The book’s blurb suggests that Runcie would claim that the raison d’être for his work is the character-study approach although I think there is also merit in stripping the libretto down to a damn good story. When sitting in the opera house through one of the Ring’s longeurs, it is easy to forget that you are in the midst of a rattling tale of sex and violence. Although Runcie tells the story quite well he makes a couple of mistakes, in my opinion, which drag the format away from the story-novel approach towards synopsis, the result being a muddled compromise between the two. First, he quotes chunks of text to serve as dialogue. These are in original verse format in (unacknowledged) translation. Second, he is inconsistent, in introducing quotes, with his use of "says" and "sings". The characters may do one or the other. In novels, as in real life, people do not normally sing to each other when communicating, let alone speak in verse.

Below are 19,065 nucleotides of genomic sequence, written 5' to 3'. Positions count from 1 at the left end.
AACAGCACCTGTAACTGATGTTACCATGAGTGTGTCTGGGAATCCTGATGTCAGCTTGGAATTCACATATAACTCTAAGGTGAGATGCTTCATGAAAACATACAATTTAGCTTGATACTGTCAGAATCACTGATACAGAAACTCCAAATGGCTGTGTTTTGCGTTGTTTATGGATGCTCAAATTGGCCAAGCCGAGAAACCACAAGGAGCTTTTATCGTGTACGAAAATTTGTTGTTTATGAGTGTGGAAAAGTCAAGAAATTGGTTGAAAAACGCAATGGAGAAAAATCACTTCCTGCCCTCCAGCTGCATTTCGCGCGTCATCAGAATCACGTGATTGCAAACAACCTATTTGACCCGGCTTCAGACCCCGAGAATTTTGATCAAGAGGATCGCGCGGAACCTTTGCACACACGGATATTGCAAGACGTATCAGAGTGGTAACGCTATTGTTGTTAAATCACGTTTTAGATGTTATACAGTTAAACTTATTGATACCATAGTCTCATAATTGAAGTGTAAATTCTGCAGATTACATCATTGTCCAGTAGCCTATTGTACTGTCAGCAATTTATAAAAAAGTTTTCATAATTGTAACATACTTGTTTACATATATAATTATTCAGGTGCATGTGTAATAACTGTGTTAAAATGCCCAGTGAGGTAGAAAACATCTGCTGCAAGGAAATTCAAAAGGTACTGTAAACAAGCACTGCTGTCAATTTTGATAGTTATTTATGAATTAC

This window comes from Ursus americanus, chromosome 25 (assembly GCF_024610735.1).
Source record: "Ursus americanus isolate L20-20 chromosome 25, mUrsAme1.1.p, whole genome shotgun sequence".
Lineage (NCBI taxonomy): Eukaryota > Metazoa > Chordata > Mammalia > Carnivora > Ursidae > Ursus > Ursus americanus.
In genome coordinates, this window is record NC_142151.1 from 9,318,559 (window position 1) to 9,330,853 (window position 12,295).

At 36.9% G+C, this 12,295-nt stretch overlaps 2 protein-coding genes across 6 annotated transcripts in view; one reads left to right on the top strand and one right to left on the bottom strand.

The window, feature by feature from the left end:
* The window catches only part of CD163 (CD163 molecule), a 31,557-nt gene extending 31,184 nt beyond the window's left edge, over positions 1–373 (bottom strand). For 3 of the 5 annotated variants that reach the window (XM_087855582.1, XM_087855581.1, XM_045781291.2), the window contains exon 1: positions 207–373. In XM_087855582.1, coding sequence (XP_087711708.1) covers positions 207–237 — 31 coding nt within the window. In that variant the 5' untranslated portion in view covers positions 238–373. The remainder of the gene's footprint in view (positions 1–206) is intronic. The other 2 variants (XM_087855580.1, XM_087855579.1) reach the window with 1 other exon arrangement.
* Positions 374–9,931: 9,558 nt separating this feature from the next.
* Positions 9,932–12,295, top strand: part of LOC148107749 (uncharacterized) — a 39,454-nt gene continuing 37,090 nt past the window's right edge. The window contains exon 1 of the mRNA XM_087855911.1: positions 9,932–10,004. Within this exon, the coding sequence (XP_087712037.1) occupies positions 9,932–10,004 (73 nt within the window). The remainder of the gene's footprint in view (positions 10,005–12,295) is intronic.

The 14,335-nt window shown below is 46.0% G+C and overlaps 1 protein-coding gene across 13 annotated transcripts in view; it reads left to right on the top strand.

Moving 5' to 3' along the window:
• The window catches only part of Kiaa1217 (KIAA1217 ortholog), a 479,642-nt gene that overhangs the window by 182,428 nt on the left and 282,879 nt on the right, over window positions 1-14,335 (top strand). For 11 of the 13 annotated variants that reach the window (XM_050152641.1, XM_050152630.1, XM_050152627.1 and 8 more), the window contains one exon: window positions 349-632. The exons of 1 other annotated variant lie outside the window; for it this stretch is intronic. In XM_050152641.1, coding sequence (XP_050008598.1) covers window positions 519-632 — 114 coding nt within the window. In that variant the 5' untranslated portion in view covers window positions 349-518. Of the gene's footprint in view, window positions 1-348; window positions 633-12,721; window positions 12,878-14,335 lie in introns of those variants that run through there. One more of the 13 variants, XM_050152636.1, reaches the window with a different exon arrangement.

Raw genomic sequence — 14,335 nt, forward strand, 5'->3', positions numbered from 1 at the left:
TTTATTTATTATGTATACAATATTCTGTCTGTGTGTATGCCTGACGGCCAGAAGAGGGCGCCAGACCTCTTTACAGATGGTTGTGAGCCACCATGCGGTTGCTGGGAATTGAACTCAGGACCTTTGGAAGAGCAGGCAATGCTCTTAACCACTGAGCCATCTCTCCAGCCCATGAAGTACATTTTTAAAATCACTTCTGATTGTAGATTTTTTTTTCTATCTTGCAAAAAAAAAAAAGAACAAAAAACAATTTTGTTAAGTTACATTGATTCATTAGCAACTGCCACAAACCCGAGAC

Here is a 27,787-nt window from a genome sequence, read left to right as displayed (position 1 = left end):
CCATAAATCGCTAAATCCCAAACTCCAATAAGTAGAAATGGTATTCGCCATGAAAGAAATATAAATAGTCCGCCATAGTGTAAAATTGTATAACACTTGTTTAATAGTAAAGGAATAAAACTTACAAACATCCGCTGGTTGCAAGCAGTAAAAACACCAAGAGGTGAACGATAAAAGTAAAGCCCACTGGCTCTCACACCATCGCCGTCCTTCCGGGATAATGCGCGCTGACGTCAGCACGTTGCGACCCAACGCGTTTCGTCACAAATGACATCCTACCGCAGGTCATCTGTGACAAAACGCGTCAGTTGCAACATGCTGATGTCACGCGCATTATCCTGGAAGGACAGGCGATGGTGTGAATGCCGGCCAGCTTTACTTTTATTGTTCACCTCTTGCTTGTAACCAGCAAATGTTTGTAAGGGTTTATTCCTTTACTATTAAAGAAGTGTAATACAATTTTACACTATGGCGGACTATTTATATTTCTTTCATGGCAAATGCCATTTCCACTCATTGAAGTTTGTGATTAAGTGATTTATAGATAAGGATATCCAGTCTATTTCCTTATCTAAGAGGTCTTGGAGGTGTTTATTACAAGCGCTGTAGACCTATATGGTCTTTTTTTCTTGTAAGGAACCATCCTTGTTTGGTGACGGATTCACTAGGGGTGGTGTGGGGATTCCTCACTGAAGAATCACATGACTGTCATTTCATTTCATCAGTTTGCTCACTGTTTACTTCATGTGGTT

Very occasionally he gets the characters to "speak" in the first person and here Runcie invents his own words. It is one of the devices which enables him to get at their psychology and indulge some of his own interpretation.